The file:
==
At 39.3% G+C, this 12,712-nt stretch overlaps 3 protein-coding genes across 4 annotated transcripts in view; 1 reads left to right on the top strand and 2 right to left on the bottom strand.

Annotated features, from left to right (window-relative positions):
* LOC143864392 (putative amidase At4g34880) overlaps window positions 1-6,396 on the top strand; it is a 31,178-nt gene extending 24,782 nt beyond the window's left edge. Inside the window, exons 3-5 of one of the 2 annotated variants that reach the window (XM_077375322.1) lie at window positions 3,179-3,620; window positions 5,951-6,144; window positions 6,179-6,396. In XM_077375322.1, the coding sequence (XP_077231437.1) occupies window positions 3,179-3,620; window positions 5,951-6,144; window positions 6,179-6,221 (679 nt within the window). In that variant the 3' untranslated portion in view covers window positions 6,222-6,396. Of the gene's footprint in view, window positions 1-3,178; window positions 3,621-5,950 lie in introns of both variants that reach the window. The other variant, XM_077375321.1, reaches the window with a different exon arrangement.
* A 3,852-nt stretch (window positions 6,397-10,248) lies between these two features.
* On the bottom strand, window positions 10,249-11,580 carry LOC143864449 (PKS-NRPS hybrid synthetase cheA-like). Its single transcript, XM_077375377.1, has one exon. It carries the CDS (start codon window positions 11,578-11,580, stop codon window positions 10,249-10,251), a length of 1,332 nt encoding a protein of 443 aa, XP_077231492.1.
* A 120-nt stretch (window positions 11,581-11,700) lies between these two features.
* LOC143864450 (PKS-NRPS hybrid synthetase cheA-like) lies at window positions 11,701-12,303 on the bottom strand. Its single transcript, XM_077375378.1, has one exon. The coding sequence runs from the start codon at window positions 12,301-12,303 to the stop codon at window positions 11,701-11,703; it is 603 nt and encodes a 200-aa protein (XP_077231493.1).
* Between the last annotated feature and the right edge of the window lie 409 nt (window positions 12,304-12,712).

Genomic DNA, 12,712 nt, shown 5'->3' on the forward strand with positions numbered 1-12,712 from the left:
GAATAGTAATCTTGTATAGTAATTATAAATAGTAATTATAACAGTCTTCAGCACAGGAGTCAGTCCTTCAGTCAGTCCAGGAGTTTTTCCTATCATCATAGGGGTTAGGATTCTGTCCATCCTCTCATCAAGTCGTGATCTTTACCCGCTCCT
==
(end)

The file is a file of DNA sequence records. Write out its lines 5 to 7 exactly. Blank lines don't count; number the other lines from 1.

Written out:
* On the bottom strand, window positions 10,249-11,580 carry LOC143864449 (PKS-NRPS hybrid synthetase cheA-like). Its single transcript, XM_077375377.1, has one exon. It carries the CDS (start codon window positions 11,578-11,580, stop codon window positions 10,249-10,251), a length of 1,332 nt encoding a protein of 443 aa, XP_077231492.1.
* A 120-nt stretch (window positions 11,581-11,700) lies between these two features.
* LOC143864450 (PKS-NRPS hybrid synthetase cheA-like) lies at window positions 11,701-12,303 on the bottom strand. Its single transcript, XM_077375378.1, has one exon. The coding sequence runs from the start codon at window positions 12,301-12,303 to the stop codon at window positions 11,701-11,703; it is 603 nt and encodes a 200-aa protein (XP_077231493.1).